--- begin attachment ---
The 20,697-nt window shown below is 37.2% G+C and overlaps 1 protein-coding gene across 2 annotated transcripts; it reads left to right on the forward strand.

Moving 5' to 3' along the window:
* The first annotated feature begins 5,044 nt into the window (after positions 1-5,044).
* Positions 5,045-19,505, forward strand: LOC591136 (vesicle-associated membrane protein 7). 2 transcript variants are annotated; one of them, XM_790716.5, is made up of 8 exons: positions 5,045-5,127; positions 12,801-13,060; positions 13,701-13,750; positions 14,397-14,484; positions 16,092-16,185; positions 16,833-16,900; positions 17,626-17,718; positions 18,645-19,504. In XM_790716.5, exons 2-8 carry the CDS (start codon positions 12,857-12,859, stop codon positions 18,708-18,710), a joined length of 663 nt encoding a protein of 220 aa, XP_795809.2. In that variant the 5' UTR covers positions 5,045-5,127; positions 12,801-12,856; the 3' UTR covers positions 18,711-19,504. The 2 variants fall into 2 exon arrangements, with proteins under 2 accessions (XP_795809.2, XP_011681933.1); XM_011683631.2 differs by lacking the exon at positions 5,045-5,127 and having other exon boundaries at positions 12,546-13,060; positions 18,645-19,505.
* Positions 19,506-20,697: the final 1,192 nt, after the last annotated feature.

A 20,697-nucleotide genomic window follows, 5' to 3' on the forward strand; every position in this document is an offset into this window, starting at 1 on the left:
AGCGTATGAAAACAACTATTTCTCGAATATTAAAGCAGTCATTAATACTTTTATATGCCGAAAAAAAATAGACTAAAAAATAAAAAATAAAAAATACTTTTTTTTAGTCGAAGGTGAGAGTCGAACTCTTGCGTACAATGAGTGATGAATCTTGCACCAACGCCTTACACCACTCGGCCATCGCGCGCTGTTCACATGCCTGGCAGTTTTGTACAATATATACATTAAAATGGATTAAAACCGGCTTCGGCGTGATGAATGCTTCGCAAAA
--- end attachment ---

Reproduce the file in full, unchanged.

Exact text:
The 20,697-nt window shown below is 37.2% G+C and overlaps 1 protein-coding gene across 2 annotated transcripts; it reads left to right on the forward strand.

Moving 5' to 3' along the window:
* The first annotated feature begins 5,044 nt into the window (after positions 1-5,044).
* Positions 5,045-19,505, forward strand: LOC591136 (vesicle-associated membrane protein 7). 2 transcript variants are annotated; one of them, XM_790716.5, is made up of 8 exons: positions 5,045-5,127; positions 12,801-13,060; positions 13,701-13,750; positions 14,397-14,484; positions 16,092-16,185; positions 16,833-16,900; positions 17,626-17,718; positions 18,645-19,504. In XM_790716.5, exons 2-8 carry the CDS (start codon positions 12,857-12,859, stop codon positions 18,708-18,710), a joined length of 663 nt encoding a protein of 220 aa, XP_795809.2. In that variant the 5' UTR covers positions 5,045-5,127; positions 12,801-12,856; the 3' UTR covers positions 18,711-19,504. The 2 variants fall into 2 exon arrangements, with proteins under 2 accessions (XP_795809.2, XP_011681933.1); XM_011683631.2 differs by lacking the exon at positions 5,045-5,127 and having other exon boundaries at positions 12,546-13,060; positions 18,645-19,505.
* Positions 19,506-20,697: the final 1,192 nt, after the last annotated feature.

A 20,697-nucleotide genomic window follows, 5' to 3' on the forward strand; every position in this document is an offset into this window, starting at 1 on the left:
AGCGTATGAAAACAACTATTTCTCGAATATTAAAGCAGTCATTAATACTTTTATATGCCGAAAAAAAATAGACTAAAAAATAAAAAATAAAAAATACTTTTTTTTAGTCGAAGGTGAGAGTCGAACTCTTGCGTACAATGAGTGATGAATCTTGCACCAACGCCTTACACCACTCGGCCATCGCGCGCTGTTCACATGCCTGGCAGTTTTGTACAATATATACATTAAAATGGATTAAAACCGGCTTCGGCGTGATGAATGCTTCGCAAAA